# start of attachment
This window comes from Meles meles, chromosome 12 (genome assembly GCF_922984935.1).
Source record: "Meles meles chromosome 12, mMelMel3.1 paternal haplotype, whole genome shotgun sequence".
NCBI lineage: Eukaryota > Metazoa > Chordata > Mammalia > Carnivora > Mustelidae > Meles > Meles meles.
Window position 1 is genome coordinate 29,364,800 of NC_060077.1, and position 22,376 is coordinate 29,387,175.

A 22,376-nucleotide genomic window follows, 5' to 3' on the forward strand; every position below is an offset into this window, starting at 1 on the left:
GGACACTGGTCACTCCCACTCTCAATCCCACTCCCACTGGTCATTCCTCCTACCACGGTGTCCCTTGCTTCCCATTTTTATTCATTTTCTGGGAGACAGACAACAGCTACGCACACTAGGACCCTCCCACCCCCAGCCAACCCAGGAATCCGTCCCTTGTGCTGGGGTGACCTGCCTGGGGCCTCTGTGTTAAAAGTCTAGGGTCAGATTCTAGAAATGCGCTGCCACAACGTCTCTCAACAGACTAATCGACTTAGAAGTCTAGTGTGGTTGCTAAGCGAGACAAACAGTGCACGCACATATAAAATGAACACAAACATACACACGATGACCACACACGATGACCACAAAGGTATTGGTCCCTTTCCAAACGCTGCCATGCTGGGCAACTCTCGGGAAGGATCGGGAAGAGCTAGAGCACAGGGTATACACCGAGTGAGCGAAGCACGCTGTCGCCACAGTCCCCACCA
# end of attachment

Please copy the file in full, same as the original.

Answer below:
This window comes from Meles meles, chromosome 12 (genome assembly GCF_922984935.1).
Source record: "Meles meles chromosome 12, mMelMel3.1 paternal haplotype, whole genome shotgun sequence".
NCBI lineage: Eukaryota > Metazoa > Chordata > Mammalia > Carnivora > Mustelidae > Meles > Meles meles.
Window position 1 is genome coordinate 29,364,800 of NC_060077.1, and position 22,376 is coordinate 29,387,175.

A 22,376-nucleotide genomic window follows, 5' to 3' on the forward strand; every position below is an offset into this window, starting at 1 on the left:
GGACACTGGTCACTCCCACTCTCAATCCCACTCCCACTGGTCATTCCTCCTACCACGGTGTCCCTTGCTTCCCATTTTTATTCATTTTCTGGGAGACAGACAACAGCTACGCACACTAGGACCCTCCCACCCCCAGCCAACCCAGGAATCCGTCCCTTGTGCTGGGGTGACCTGCCTGGGGCCTCTGTGTTAAAAGTCTAGGGTCAGATTCTAGAAATGCGCTGCCACAACGTCTCTCAACAGACTAATCGACTTAGAAGTCTAGTGTGGTTGCTAAGCGAGACAAACAGTGCACGCACATATAAAATGAACACAAACATACACACGATGACCACACACGATGACCACAAAGGTATTGGTCCCTTTCCAAACGCTGCCATGCTGGGCAACTCTCGGGAAGGATCGGGAAGAGCTAGAGCACAGGGTATACACCGAGTGAGCGAAGCACGCTGTCGCCACAGTCCCCACCA